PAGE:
Please don’t get me wrong.  I am still so happy every day when I think about the two little ones inside me, and I get misty eyed any time I see a father playing with his kids and add Dad to the list of wonderful things that my husband is.  But right now, I just want someone to fix my switch. 

“After a Long Insomniac Night”

– Edward Hirsch

I walked down to the sea in the early morning

after a long insomniac night.

I climbed over the giant gull-colored rocks

and moved past the trees,

tall dancers stretching their limbs

and warming up in the blue light.

I entered the salty water, a penitent

whose body was stained,

and swam toward a red star rising

in the east — regal, purple-robed.

One shore disappeared behind me

and another beckoned.

I confess

that I forgot the person I had been

as easily as the clouds drifting overhead.

My hands parted the water.

The wind pressed at my back, wings

and my soul floated over the whitecapped waves.

In Bloom

“And then the day came when the risk to remain tight in a bud was more painful than the risk to bloom.”

– Anaïs Nin

Soul Food

I had a surgical procedure this past Monday, and took the entire week off from work to recuperate.  Which means, of course, that by Tuesday afternoon, I was completely bored out of my gourd.  I was only able to be a dutiful patient until Wednesday at noon, when I met a friend for lunch,  then later drove to get frozen yogurt, and even later, met my husband for dinner.  While these outings did somewhat alleviate my “stir-craziness,”  I spent the rest of the night hugging a heating pad and re-acquainting myself with my friend Vicodin.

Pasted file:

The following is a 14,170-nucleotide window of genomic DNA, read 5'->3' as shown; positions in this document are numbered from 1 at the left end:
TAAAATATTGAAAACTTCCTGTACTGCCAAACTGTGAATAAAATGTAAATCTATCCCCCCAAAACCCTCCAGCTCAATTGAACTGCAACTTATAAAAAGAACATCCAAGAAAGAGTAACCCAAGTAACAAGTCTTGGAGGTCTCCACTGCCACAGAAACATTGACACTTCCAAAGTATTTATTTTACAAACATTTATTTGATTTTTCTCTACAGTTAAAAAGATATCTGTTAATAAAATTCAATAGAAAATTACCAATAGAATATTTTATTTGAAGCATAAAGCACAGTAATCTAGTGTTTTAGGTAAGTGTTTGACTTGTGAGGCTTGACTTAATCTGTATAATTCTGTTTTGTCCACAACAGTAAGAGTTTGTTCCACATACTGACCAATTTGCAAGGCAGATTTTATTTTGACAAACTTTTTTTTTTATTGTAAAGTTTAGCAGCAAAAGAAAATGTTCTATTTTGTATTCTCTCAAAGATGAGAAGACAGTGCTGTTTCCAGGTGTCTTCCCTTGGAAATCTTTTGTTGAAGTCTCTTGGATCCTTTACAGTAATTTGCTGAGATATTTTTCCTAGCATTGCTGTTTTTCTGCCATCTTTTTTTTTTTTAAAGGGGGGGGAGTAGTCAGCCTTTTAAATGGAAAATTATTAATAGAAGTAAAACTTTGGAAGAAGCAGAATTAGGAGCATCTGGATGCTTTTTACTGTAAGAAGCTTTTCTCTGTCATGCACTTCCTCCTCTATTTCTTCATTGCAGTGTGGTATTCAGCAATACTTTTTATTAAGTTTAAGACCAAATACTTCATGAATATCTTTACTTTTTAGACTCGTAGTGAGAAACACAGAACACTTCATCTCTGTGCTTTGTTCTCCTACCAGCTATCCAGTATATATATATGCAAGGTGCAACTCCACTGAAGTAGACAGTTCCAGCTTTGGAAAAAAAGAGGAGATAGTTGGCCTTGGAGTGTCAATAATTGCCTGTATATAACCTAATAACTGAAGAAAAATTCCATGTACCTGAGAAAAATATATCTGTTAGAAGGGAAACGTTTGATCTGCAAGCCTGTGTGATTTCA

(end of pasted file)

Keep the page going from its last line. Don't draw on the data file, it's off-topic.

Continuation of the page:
But Thursday — Thursday was a completely different day altogether! Thanks to the Vicodin, I awoke to find a day of possibility!  I did force myself to stay on the couch until noon, but here is the problem with daytime television:  it makes me think I can do things,  all kinds of things in fact.  For example, after watching a reality show about a bridal salon, I can totally picture myself opening one — I mean, how hard could it be?  Then I watched a woman construct a $1,300 birthday cake for a three-year-old’s party.  Awesome!  I could totally do that… just a quick run to Williams Sonoma and Whole Foods for the appropriate tools, and I’m in business.  (In this respect, I am incredibly fortunate to have an extremely practical and level-headed husband).  But the channel that finally did me in was of course the Food Network.  By noon on Thursday, I had come up with the brilliant idea that I wanted, no needed, to cook clams for my husband.  This was in part because it was infinitely more practical than opening a bridal salon, and also because he had been very stressed at work (not to mention that he survived with commendable grace the hormone tsunami that ravaged our house the week prior…).